140

The New Jazz Composers Octet: The New Jazz Composers Octet

David Adler By

Sign in to view read count
Upon hearing pianist Xavier Davis’s "First Steps into Reality," which opens this album and provides its title, some might voice familiar objections. "Wait, these guys play tradition-bound hard bop and wear jackets and ties. It’s just another crop of Young Lions. Nothin’ new about it." Well, keep listening. David Weiss, founder, leader, and trumpeter of The New Jazz Composers Octet, is onto something, and it’s far more than a neocon nostalgia trip.

Compositionally speaking, Xavier Davis and alto saxophonist Myron Walden are the stars here. Walden pens the mellow yet challenging "I’ll Always Love You" and the multilayered "Untitled in A flat Minor." In addition to "First Steps," Davis contributes an harmonically ambitious waltz titled "When the Spirit Hits," as well as the quasi-"out" closer, "Liberation." It’s a logical progression: We take our "First Steps" a bit carefully, with a classic sound that recalls Birth of the Cool, and we proceed step by step toward our "Liberation," taking greater risks in the hope of greater rewards.

Bassist Dwayne Burno’s "I’m A Comin’ Home" begins and ends in ballad fashion with a chorale-like minor melody, morphing into a medium slow minor blues for the solos. Tenorist Gregory Tardy blows with restrained, elegant fire, and the late James Farnsworth, to whom the album is dedicated, takes his turn on baritone. Weiss’s trumpet solos are redoubtable on "Tribute to the Elders," "First Steps," and especially "D Minor Mint," a Freddie Hubbard composition arranged by Weiss and the one non-original of the session.

Other performance highlights include Burno’s adventurous yet solid accompaniment on "I’ll Always Love You," drummer Nasheet Waits’s inspired interaction with Davis on the same tune, and Andrew Williams’s fluid trombone solos on "First Steps" and "D Minor Mint." Someone plays flute on Walden’s "Untitled," but no flute credit is given—my hunch is that it’s Walden himself. Jimmy Greene and Dave Rickenberg replace Tardy and Farnsworth, respectively, on three tracks. Greene turns in fine solos on "D Minor Mint" and "When the Spirit Hits."

Ironically, it’s trumpeter/leader Weiss who turns in the least noteworthy chart, the hard bop grab-bag "Tribute to the Elders." Granted, the title alone tells us that Weiss was not out to foment revolution. On the whole, however, Weiss has done his part to keep jazz moving forward. This album, and this octet, are feathers in his cap for sure.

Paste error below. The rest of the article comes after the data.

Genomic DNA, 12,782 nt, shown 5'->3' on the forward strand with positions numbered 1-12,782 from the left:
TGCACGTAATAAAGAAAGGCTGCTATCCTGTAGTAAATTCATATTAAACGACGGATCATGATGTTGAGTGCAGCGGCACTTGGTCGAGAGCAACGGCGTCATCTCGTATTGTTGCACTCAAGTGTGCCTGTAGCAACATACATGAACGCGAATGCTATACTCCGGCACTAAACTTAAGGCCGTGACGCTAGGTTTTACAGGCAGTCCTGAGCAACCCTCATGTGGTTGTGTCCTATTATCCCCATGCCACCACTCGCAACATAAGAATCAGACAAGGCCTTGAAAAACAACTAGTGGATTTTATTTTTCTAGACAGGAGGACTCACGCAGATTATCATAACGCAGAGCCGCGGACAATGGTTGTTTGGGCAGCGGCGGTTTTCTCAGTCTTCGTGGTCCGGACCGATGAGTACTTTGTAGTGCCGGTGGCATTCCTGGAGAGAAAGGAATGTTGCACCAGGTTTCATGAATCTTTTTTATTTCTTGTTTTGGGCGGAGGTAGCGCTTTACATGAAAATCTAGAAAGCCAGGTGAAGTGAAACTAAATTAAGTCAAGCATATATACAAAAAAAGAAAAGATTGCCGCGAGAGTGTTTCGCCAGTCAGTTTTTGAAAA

| Record Label: Blue Moon | Style: Straight-ahead/Mainstream


Shop

More Articles

Read Circles CD/LP/Track Review Circles
by Dan McClenaghan
Published: March 24, 2017
Read Windmills CD/LP/Track Review Windmills
by Edward Blanco
Published: March 24, 2017
Read Ugly Beautiful CD/LP/Track Review Ugly Beautiful
by David A. Orthmann
Published: March 24, 2017
Read Trickster CD/LP/Track Review Trickster
by Glenn Astarita
Published: March 24, 2017
Read Caipi CD/LP/Track Review Caipi
by Geannine Reid
Published: March 24, 2017
Read United CD/LP/Track Review United
by Mark Sullivan
Published: March 23, 2017
Read "Disappearing Day" CD/LP/Track Review Disappearing Day
by Dan Bilawsky
Published: July 21, 2016
Read "Wild About You" CD/LP/Track Review Wild About You
by Jack Bowers
Published: August 2, 2016
Read "Paco and John - Live at Montreux 1987" CD/LP/Track Review Paco and John - Live at Montreux 1987
by John Kelman
Published: August 29, 2016
Read "Live At The Xerox Rochester International Jazz Festival" CD/LP/Track Review Live At The Xerox Rochester International Jazz Festival
by Troy Dostert
Published: January 3, 2017
Read "Flux" CD/LP/Track Review Flux
by Mark Corroto
Published: September 12, 2016
Read "Duopoly" CD/LP/Track Review Duopoly
by Mark Corroto
Published: September 26, 2016

Post a comment

comments powered by Disqus

Sponsor: DOT TIME RECORDS | BUT IT  

Support our sponsor

Support All About Jazz's Future

We need your help and we have a deal. Contribute $20 and we'll hide the six Google ads that appear on every page for a full year!